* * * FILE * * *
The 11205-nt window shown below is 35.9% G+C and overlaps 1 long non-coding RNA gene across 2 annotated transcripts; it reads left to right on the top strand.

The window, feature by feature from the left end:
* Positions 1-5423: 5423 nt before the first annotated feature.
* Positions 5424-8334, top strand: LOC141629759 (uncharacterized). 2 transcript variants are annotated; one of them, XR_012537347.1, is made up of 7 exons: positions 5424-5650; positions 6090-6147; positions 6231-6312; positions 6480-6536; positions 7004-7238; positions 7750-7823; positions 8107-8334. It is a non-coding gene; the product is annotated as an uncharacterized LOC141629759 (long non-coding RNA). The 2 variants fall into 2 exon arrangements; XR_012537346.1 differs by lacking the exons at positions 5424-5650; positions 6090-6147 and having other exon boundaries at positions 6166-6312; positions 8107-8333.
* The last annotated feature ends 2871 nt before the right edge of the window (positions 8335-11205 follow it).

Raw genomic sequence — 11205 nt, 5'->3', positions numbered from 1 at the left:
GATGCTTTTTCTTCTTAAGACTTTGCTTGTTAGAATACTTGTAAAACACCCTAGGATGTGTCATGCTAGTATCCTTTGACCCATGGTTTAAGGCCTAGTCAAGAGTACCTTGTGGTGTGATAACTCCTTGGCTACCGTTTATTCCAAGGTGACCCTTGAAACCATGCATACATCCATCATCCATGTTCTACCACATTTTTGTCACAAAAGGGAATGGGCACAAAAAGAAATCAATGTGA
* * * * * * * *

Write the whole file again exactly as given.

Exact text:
The 11205-nt window shown below is 35.9% G+C and overlaps 1 long non-coding RNA gene across 2 annotated transcripts; it reads left to right on the top strand.

The window, feature by feature from the left end:
* Positions 1-5423: 5423 nt before the first annotated feature.
* Positions 5424-8334, top strand: LOC141629759 (uncharacterized). 2 transcript variants are annotated; one of them, XR_012537347.1, is made up of 7 exons: positions 5424-5650; positions 6090-6147; positions 6231-6312; positions 6480-6536; positions 7004-7238; positions 7750-7823; positions 8107-8334. It is a non-coding gene; the product is annotated as an uncharacterized LOC141629759 (long non-coding RNA). The 2 variants fall into 2 exon arrangements; XR_012537346.1 differs by lacking the exons at positions 5424-5650; positions 6090-6147 and having other exon boundaries at positions 6166-6312; positions 8107-8333.
* The last annotated feature ends 2871 nt before the right edge of the window (positions 8335-11205 follow it).

Raw genomic sequence — 11205 nt, 5'->3', positions numbered from 1 at the left:
GATGCTTTTTCTTCTTAAGACTTTGCTTGTTAGAATACTTGTAAAACACCCTAGGATGTGTCATGCTAGTATCCTTTGACCCATGGTTTAAGGCCTAGTCAAGAGTACCTTGTGGTGTGATAACTCCTTGGCTACCGTTTATTCCAAGGTGACCCTTGAAACCATGCATACATCCATCATCCATGTTCTACCACATTTTTGTCACAAAAGGGAATGGGCACAAAAAGAAATCAATGTGA